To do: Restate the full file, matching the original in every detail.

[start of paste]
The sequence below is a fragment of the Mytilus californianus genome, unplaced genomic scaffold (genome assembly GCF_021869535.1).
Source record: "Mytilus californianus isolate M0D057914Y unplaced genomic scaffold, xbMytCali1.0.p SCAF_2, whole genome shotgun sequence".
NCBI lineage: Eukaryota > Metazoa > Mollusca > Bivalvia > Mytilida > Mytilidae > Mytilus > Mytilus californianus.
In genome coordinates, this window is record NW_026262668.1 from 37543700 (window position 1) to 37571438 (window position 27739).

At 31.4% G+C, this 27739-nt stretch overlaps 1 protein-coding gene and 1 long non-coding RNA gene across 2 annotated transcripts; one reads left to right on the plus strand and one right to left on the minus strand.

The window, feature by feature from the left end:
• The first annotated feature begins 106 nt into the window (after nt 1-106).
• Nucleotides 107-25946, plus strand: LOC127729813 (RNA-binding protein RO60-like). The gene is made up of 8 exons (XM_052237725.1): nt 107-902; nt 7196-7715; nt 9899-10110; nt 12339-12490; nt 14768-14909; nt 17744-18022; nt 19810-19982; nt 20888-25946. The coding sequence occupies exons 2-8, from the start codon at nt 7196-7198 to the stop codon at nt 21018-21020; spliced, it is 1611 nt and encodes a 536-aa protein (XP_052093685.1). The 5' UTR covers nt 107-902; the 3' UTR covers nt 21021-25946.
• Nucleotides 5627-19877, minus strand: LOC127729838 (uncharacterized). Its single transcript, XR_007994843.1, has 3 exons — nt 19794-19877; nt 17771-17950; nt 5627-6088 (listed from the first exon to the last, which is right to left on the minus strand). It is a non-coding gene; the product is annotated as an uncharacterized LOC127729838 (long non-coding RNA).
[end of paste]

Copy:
The sequence below is a fragment of the Mytilus californianus genome, unplaced genomic scaffold (genome assembly GCF_021869535.1).
Source record: "Mytilus californianus isolate M0D057914Y unplaced genomic scaffold, xbMytCali1.0.p SCAF_2, whole genome shotgun sequence".
NCBI lineage: Eukaryota > Metazoa > Mollusca > Bivalvia > Mytilida > Mytilidae > Mytilus > Mytilus californianus.
In genome coordinates, this window is record NW_026262668.1 from 37543700 (window position 1) to 37571438 (window position 27739).

At 31.4% G+C, this 27739-nt stretch overlaps 1 protein-coding gene and 1 long non-coding RNA gene across 2 annotated transcripts; one reads left to right on the plus strand and one right to left on the minus strand.

The window, feature by feature from the left end:
• The first annotated feature begins 106 nt into the window (after nt 1-106).
• Nucleotides 107-25946, plus strand: LOC127729813 (RNA-binding protein RO60-like). The gene is made up of 8 exons (XM_052237725.1): nt 107-902; nt 7196-7715; nt 9899-10110; nt 12339-12490; nt 14768-14909; nt 17744-18022; nt 19810-19982; nt 20888-25946. The coding sequence occupies exons 2-8, from the start codon at nt 7196-7198 to the stop codon at nt 21018-21020; spliced, it is 1611 nt and encodes a 536-aa protein (XP_052093685.1). The 5' UTR covers nt 107-902; the 3' UTR covers nt 21021-25946.
• Nucleotides 5627-19877, minus strand: LOC127729838 (uncharacterized). Its single transcript, XR_007994843.1, has 3 exons — nt 19794-19877; nt 17771-17950; nt 5627-6088 (listed from the first exon to the last, which is right to left on the minus strand). It is a non-coding gene; the product is annotated as an uncharacterized LOC127729838 (long non-coding RNA).